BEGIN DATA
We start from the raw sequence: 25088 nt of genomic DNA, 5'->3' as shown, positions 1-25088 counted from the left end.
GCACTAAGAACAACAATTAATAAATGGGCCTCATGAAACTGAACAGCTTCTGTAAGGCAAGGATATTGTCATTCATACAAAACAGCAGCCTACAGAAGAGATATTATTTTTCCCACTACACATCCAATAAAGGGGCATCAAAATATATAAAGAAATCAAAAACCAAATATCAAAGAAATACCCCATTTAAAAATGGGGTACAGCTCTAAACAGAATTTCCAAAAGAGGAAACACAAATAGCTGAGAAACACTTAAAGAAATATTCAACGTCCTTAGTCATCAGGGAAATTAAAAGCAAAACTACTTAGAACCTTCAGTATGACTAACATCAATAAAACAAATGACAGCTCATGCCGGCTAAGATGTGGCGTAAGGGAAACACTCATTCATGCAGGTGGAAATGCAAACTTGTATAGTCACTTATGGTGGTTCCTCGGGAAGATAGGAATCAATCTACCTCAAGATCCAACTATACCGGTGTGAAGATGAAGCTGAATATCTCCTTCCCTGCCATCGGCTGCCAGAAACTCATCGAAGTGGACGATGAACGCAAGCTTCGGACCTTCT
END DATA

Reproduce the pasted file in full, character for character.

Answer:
We start from the raw sequence: 25088 nt of genomic DNA, 5'->3' as shown, positions 1-25088 counted from the left end.
GCACTAAGAACAACAATTAATAAATGGGCCTCATGAAACTGAACAGCTTCTGTAAGGCAAGGATATTGTCATTCATACAAAACAGCAGCCTACAGAAGAGATATTATTTTTCCCACTACACATCCAATAAAGGGGCATCAAAATATATAAAGAAATCAAAAACCAAATATCAAAGAAATACCCCATTTAAAAATGGGGTACAGCTCTAAACAGAATTTCCAAAAGAGGAAACACAAATAGCTGAGAAACACTTAAAGAAATATTCAACGTCCTTAGTCATCAGGGAAATTAAAAGCAAAACTACTTAGAACCTTCAGTATGACTAACATCAATAAAACAAATGACAGCTCATGCCGGCTAAGATGTGGCGTAAGGGAAACACTCATTCATGCAGGTGGAAATGCAAACTTGTATAGTCACTTATGGTGGTTCCTCGGGAAGATAGGAATCAATCTACCTCAAGATCCAACTATACCGGTGTGAAGATGAAGCTGAATATCTCCTTCCCTGCCATCGGCTGCCAGAAACTCATCGAAGTGGACGATGAACGCAAGCTTCGGACCTTCT